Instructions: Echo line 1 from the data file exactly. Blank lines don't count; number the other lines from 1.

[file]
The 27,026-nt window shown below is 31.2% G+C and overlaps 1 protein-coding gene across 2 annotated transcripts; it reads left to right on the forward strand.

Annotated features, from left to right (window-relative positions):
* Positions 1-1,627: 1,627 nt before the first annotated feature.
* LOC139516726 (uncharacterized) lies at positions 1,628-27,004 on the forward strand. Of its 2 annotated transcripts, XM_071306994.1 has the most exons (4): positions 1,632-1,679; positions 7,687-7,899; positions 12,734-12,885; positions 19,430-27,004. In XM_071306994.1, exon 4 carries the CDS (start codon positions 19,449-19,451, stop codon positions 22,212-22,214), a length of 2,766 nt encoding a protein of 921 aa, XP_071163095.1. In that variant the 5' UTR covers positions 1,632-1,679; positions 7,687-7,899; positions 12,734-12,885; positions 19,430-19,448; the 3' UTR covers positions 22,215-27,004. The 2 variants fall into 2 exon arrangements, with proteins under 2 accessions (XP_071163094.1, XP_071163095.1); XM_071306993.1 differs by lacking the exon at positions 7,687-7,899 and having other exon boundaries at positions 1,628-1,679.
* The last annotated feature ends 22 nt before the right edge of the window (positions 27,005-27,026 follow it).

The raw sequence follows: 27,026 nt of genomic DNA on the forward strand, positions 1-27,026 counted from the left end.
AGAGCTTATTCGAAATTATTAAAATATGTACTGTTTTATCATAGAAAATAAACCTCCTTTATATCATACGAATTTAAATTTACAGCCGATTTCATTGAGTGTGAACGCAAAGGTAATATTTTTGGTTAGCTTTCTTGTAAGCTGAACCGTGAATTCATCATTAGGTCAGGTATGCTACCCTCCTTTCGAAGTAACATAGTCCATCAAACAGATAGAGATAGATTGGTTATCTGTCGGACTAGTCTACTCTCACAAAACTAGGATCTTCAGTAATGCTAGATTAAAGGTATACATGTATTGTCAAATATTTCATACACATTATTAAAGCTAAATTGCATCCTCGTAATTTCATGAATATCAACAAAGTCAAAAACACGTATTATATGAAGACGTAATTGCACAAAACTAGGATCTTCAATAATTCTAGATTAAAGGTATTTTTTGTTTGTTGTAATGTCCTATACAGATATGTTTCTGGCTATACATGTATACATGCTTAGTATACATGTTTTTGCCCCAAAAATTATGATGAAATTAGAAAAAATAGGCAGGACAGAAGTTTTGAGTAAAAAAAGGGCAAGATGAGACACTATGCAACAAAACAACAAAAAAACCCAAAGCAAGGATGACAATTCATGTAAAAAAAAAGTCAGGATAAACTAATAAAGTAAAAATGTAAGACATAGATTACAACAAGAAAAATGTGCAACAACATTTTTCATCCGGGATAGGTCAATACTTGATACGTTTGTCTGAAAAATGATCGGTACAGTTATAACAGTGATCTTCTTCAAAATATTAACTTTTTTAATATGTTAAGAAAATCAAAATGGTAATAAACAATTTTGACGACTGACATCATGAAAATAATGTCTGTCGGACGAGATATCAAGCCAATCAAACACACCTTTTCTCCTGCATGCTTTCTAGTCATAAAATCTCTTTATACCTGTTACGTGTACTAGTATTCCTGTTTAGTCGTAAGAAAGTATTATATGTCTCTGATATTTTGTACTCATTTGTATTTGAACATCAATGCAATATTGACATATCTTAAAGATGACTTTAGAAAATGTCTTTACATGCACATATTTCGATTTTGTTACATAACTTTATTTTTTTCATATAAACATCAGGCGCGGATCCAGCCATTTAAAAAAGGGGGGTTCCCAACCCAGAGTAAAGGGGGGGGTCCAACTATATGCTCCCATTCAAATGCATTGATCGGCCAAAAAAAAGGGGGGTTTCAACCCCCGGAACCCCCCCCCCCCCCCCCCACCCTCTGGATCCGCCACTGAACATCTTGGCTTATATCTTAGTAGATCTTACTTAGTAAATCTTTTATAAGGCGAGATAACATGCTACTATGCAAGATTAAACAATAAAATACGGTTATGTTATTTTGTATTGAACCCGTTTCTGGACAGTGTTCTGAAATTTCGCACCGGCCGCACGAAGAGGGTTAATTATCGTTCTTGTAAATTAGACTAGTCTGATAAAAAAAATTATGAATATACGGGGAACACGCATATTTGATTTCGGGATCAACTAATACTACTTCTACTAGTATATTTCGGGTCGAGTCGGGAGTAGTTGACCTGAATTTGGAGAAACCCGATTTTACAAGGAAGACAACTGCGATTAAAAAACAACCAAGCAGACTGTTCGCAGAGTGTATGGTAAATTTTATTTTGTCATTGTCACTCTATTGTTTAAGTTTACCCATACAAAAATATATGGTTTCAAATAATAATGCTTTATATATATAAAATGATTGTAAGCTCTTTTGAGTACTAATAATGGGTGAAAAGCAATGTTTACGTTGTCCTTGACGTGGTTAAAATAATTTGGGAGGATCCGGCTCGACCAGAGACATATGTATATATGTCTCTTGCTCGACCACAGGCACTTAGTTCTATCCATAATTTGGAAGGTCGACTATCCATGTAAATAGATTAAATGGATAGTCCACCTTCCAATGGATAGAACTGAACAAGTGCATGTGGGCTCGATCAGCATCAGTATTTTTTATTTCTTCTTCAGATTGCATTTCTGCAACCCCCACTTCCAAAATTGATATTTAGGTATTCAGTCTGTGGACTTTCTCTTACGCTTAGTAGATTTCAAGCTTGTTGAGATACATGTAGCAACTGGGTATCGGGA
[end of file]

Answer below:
The 27,026-nt window shown below is 31.2% G+C and overlaps 1 protein-coding gene across 2 annotated transcripts; it reads left to right on the forward strand.